2017 Soybean Harvest

2017 Soybean Harvest

Saturday, December 11, 2010

B.C. woman found in contempt of court for distributing raw milk for human consumption

Alice Jongerden was ordered by the Supreme Court of British Columbia to stop packaging and distributing raw milk for human consumption. The Fraser Health Authority, which obtained that injunction, alleged that Ms. Jongerden disobeyed the order and asked that she be found in contempt of court.  The Fraser Health Authority said that after the injunction was issued in March, 2010, Ms. Jongerden continued to distribute raw milk in the same manner and to the same recipients as before. Ms. Jongerden admitted she continued to distribute raw milk, but said she complied with the court order by labelling the product “not for human consumption”.

Ms. Jongerden operates a dairy farm, carrying on business under the name of “Home on the Range”. She disagrees with the public policy prohibiting the distribution of raw milk and believes consumers should have the right to choose it.  On July 9, 2009, she was ordered by the Public Health Inspector to “cease and desist the distribution of raw milk for human consumption”.  When that order was apparently not complied with, the Fraser Health Authority sought and obtained an interim injunction from the Court.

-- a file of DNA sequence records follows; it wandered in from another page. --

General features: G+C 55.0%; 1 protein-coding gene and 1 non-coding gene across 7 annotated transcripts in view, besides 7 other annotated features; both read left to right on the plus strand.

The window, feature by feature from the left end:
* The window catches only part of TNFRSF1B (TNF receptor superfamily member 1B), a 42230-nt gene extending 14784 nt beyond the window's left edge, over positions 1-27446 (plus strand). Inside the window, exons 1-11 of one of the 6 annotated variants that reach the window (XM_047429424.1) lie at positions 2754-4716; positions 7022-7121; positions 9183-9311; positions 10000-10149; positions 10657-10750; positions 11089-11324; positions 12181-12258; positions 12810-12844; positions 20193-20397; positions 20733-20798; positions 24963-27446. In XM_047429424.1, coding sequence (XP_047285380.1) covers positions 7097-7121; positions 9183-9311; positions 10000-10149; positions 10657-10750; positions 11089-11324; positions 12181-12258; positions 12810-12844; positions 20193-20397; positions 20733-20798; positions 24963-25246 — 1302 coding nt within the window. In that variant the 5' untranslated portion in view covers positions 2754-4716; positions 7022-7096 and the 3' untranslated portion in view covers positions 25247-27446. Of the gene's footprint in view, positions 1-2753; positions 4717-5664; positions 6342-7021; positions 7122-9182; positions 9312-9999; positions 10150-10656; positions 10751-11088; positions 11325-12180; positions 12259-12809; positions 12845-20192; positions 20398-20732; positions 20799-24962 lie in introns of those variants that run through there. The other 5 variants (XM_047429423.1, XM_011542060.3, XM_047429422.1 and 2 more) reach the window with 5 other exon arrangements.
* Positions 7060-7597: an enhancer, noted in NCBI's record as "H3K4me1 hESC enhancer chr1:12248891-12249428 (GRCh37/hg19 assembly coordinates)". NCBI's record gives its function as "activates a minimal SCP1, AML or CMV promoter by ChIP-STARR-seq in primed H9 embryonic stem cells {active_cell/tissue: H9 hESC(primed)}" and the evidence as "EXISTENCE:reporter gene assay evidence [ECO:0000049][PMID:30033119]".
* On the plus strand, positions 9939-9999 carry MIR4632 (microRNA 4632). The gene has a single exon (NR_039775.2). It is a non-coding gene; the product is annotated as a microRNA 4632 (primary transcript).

On a review of the circumstances, the Court concluded that Ms. Jongerden wilfully disobeyed the terms of the Order by continuing to distribute and make available raw milk to the same individuals to whom she previously provided it for human consumption.  Therefore, Ms. Jongerden was found to be in contempt of the Court Order.  However, the Fraser Health Authority had not yet asked that any specific penalty be imposed for Ms. Jongerden’s contempt of court.  The Court understood that Ms. Jongerden had, as a result of the interim order of Saunders J., ceased all production and distribution of raw milk products. As long as that would remain the case, the Court found that Ms. Jongerden would have purged her contempt and that there should be no need for the matter to proceed to consideration of a penalty.

Read the decision at: Fraser Health Authority v. Jongerden.